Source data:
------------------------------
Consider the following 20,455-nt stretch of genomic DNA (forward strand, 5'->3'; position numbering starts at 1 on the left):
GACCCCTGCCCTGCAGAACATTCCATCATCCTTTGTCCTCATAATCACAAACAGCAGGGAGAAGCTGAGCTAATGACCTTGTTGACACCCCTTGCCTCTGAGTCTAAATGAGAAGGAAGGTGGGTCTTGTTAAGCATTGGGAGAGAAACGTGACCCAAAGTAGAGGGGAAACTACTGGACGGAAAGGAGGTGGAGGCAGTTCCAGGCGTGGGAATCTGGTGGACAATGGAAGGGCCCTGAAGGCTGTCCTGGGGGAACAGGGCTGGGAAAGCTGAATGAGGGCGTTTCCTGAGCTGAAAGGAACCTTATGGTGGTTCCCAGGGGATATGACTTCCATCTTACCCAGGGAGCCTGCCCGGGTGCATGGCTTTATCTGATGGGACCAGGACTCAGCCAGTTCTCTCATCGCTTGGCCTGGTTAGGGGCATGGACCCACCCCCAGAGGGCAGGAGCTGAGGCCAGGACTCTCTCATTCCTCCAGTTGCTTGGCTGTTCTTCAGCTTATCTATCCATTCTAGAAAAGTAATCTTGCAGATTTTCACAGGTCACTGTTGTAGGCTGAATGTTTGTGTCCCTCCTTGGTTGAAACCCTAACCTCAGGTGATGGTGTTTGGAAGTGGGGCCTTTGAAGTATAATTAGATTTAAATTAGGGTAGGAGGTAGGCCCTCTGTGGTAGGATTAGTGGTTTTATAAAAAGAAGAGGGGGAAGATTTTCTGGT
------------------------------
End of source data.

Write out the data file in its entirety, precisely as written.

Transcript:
Consider the following 20,455-nt stretch of genomic DNA (forward strand, 5'->3'; position numbering starts at 1 on the left):
GACCCCTGCCCTGCAGAACATTCCATCATCCTTTGTCCTCATAATCACAAACAGCAGGGAGAAGCTGAGCTAATGACCTTGTTGACACCCCTTGCCTCTGAGTCTAAATGAGAAGGAAGGTGGGTCTTGTTAAGCATTGGGAGAGAAACGTGACCCAAAGTAGAGGGGAAACTACTGGACGGAAAGGAGGTGGAGGCAGTTCCAGGCGTGGGAATCTGGTGGACAATGGAAGGGCCCTGAAGGCTGTCCTGGGGGAACAGGGCTGGGAAAGCTGAATGAGGGCGTTTCCTGAGCTGAAAGGAACCTTATGGTGGTTCCCAGGGGATATGACTTCCATCTTACCCAGGGAGCCTGCCCGGGTGCATGGCTTTATCTGATGGGACCAGGACTCAGCCAGTTCTCTCATCGCTTGGCCTGGTTAGGGGCATGGACCCACCCCCAGAGGGCAGGAGCTGAGGCCAGGACTCTCTCATTCCTCCAGTTGCTTGGCTGTTCTTCAGCTTATCTATCCATTCTAGAAAAGTAATCTTGCAGATTTTCACAGGTCACTGTTGTAGGCTGAATGTTTGTGTCCCTCCTTGGTTGAAACCCTAACCTCAGGTGATGGTGTTTGGAAGTGGGGCCTTTGAAGTATAATTAGATTTAAATTAGGGTAGGAGGTAGGCCCTCTGTGGTAGGATTAGTGGTTTTATAAAAAGAAGAGGGGGAAGATTTTCTGGT